You can get this from both the iOS App Store and Android Play Store. You can register up to five cameras in the app, and monitor them all side by side on the app’s homepage. 

To get your camera set up, you simply load up the app, click the plus sign to add a device and then scan the QR code that’s on the back of it. Once it has recognised your camera, it will walk you through a couple more steps you’ll need to complete, ending in entering your Wi-Fi password.

It’s worth noting that the Yale Indoor camera works on the 2.4GHz Wi-Fi band only. Most routers support this as its an older bandwidth, and while it isn’t the best for video stability and won’t offer the fastest buffering, it’s great for longer range support. This means that how far your camera is from. your router shouldn’t affect the camera’s ability to work successfully.

Who will the Yale Smart Living Indoor Wi-Fi Camera suit?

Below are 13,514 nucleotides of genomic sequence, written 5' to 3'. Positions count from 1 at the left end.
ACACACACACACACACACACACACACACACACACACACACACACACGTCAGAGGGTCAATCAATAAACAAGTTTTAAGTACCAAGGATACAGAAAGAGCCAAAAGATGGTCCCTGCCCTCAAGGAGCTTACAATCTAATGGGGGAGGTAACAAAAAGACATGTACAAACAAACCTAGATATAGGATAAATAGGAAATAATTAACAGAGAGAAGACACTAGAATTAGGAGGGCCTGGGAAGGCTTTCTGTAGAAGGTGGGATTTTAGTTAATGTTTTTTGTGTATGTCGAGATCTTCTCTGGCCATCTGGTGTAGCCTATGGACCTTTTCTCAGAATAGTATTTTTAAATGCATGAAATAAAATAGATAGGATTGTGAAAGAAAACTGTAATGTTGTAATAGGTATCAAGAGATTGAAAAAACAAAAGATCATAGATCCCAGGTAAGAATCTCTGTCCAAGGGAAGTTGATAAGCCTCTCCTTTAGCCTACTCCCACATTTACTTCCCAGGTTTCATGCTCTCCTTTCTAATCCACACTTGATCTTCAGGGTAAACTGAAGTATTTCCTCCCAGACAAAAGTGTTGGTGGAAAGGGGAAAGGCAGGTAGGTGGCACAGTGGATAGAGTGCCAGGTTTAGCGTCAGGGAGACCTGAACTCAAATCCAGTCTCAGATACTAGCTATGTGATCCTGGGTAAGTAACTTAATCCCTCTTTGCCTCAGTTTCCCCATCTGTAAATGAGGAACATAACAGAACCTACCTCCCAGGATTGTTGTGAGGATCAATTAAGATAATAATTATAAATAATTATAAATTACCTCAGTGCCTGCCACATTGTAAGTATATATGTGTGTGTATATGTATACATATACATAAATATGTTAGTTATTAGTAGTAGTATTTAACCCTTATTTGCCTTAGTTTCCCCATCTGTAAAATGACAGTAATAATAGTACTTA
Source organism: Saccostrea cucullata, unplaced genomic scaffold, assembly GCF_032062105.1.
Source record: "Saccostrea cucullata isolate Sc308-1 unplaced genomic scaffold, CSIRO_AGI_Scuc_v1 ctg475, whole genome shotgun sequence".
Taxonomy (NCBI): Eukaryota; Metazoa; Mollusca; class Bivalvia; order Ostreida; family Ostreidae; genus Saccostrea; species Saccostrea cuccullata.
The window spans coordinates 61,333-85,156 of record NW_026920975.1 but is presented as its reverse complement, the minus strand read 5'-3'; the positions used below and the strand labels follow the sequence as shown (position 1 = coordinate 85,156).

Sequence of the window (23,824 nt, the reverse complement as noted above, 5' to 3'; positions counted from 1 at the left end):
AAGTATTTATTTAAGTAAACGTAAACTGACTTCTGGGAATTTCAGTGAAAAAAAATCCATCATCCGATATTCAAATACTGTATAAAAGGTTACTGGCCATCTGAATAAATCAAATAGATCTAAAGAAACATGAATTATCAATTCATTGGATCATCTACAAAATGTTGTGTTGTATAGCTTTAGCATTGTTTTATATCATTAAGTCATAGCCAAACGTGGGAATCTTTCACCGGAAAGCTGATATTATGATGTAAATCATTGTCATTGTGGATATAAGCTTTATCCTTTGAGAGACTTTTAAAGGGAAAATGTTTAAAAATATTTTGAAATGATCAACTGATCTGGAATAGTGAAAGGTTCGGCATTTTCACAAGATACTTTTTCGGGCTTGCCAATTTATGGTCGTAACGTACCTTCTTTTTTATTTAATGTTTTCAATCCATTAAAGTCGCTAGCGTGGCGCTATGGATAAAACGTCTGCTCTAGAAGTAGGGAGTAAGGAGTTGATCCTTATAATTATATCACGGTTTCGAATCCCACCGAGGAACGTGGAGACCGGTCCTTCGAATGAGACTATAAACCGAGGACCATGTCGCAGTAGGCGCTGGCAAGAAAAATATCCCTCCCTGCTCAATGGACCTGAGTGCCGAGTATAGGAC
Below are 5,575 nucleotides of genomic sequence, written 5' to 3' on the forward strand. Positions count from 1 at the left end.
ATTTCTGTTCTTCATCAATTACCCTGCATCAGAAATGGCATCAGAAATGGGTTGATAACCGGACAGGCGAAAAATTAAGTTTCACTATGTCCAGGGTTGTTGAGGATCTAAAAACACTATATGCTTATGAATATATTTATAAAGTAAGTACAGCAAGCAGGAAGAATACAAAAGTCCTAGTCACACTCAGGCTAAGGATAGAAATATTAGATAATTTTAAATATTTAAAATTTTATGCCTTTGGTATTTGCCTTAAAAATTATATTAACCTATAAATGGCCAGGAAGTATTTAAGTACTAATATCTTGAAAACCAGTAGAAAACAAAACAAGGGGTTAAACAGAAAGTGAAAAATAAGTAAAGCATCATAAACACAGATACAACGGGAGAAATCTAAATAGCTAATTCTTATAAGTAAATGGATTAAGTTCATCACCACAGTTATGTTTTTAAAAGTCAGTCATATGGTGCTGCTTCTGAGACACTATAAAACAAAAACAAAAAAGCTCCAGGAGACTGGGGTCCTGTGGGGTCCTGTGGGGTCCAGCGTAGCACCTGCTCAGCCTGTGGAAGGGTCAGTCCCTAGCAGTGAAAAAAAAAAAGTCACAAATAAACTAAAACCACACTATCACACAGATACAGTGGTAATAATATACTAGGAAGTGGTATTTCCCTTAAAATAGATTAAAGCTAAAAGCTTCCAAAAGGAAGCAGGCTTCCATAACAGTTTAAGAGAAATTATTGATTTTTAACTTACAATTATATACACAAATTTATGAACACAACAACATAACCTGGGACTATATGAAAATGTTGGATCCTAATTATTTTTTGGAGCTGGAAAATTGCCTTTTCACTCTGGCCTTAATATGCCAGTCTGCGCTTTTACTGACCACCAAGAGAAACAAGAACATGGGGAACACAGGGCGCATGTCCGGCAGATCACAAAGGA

If you’re looking to dip your toe into the smart security waters without spending too much money, this Yale camera will give you an idea of what some of the benefits can be.

However, it does fall short in a number of areas that means it might not be the best option if you’re looking to get serious about any real home security concerns. 

Still, it’s a well-priced camera for trying out some casual indoor surveillance, and a good one for pet owners to buy to keep an eye on their furry friends.

How does the Yale Smart Living Indoor Wi-Fi Camera perform?

At such an attractive price, the Yale Indoor Camera does need you to cut it a bit of slack for its downfalls. It has a number of gaps in the smart camera experience that can make using it a bit frustrating, but read on for our thoughts after several weeks of living with it day to day.